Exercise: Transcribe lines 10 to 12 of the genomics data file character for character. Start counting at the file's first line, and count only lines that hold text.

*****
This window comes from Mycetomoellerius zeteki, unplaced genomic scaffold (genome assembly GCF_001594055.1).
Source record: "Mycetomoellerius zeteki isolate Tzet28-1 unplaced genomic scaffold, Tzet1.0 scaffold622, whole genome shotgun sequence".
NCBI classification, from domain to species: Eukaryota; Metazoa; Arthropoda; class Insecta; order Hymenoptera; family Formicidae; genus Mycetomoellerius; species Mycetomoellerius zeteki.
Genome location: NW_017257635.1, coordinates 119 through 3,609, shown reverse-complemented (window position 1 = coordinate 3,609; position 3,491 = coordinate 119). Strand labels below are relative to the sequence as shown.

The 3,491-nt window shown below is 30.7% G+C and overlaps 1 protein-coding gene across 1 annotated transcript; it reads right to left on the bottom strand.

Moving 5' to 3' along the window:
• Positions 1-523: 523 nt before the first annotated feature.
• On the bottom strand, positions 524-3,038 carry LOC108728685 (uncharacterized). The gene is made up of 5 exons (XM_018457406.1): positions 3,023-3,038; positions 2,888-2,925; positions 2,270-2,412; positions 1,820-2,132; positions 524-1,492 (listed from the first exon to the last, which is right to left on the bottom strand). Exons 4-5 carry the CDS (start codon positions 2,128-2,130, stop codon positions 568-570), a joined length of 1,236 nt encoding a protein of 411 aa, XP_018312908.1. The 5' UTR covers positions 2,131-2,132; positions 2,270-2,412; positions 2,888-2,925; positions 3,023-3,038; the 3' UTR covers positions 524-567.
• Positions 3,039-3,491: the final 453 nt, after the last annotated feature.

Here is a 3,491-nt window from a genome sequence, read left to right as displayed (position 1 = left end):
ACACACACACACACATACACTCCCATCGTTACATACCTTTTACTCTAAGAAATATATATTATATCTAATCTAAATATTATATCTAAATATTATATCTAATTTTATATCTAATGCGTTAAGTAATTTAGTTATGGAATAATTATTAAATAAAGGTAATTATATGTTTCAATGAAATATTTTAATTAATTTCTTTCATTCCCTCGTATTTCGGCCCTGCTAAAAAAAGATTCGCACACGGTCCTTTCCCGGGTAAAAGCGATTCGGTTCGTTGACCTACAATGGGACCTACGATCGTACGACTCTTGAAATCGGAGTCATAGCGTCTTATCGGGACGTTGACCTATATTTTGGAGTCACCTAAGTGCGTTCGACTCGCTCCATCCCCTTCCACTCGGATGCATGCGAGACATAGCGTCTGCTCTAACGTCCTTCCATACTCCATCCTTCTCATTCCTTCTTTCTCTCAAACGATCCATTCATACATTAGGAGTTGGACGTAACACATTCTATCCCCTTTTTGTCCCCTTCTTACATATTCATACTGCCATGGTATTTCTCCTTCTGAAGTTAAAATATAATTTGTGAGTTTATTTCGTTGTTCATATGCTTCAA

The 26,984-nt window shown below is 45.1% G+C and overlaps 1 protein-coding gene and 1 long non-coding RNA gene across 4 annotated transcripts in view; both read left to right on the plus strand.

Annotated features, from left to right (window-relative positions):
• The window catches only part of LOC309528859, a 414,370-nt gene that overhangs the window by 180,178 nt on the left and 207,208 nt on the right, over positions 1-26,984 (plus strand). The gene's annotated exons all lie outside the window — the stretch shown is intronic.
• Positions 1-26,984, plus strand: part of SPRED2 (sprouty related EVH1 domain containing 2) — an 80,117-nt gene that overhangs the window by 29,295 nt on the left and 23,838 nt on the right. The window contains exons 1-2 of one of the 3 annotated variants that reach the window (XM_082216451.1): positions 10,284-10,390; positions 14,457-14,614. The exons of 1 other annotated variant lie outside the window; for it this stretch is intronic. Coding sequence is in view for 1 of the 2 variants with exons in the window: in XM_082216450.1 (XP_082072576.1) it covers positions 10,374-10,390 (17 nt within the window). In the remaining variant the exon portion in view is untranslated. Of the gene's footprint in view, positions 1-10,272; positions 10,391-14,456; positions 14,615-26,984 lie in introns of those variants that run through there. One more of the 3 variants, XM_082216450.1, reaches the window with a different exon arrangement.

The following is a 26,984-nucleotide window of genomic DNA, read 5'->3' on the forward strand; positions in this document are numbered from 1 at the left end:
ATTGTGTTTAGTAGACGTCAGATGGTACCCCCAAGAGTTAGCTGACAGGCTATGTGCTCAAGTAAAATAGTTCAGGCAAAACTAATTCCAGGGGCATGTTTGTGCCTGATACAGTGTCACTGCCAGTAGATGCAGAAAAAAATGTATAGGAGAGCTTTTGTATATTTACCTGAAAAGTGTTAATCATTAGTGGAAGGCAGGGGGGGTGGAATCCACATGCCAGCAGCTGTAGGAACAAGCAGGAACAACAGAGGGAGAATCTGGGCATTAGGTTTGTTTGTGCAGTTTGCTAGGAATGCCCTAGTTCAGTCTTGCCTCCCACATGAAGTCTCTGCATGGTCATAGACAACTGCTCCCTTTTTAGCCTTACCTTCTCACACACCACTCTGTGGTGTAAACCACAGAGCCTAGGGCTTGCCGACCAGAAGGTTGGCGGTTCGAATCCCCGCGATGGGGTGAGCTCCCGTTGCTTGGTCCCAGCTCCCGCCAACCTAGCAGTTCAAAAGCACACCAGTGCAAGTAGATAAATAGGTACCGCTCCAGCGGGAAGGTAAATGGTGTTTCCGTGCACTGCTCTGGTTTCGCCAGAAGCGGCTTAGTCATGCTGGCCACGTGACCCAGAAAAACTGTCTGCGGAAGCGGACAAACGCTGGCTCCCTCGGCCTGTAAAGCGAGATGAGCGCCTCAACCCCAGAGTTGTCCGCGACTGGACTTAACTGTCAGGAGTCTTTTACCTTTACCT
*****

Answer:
Here is a 3,491-nt window from a genome sequence, read left to right as displayed (position 1 = left end):
ACACACACACACACATACACTCCCATCGTTACATACCTTTTACTCTAAGAAATATATATTATATCTAATCTAAATATTATATCTAAATATTATATCTAATTTTATATCTAATGCGTTAAGTAATTTAGTTATGGAATAATTATTAAATAAAGGTAATTATATGTTTCAATGAAATATTTTAATTAATTTCTTTCATTCCCTCGTATTTCGGCCCTGCTAAAAAAAGATTCGCACACGGTCCTTTCCCGGGTAAAAGCGATTCGGTTCGTTGACCTACAATGGGACCTACGATCGTACGACTCTTGAAATCGGAGTCATAGCGTCTTATCGGGACGTTGACCTATATTTTGGAGTCACCTAAGTGCGTTCGACTCGCTCCATCCCCTTCCACTCGGATGCATGCGAGACATAGCGTCTGCTCTAACGTCCTTCCATACTCCATCCTTCTCATTCCTTCTTTCTCTCAAACGATCCATTCATACATTAGGAGTTGGACGTAACACATTCTATCCCCTTTTTGTCCCCTTCTTACATATTCATACTGCCATGGTATTTCTCCTTCTGAAGTTAAAATATAATTTGTGAGTTTATTTCGTTGTTCATATGCTTCAA

The 26,984-nt window shown below is 45.1% G+C and overlaps 1 protein-coding gene and 1 long non-coding RNA gene across 4 annotated transcripts in view; both read left to right on the plus strand.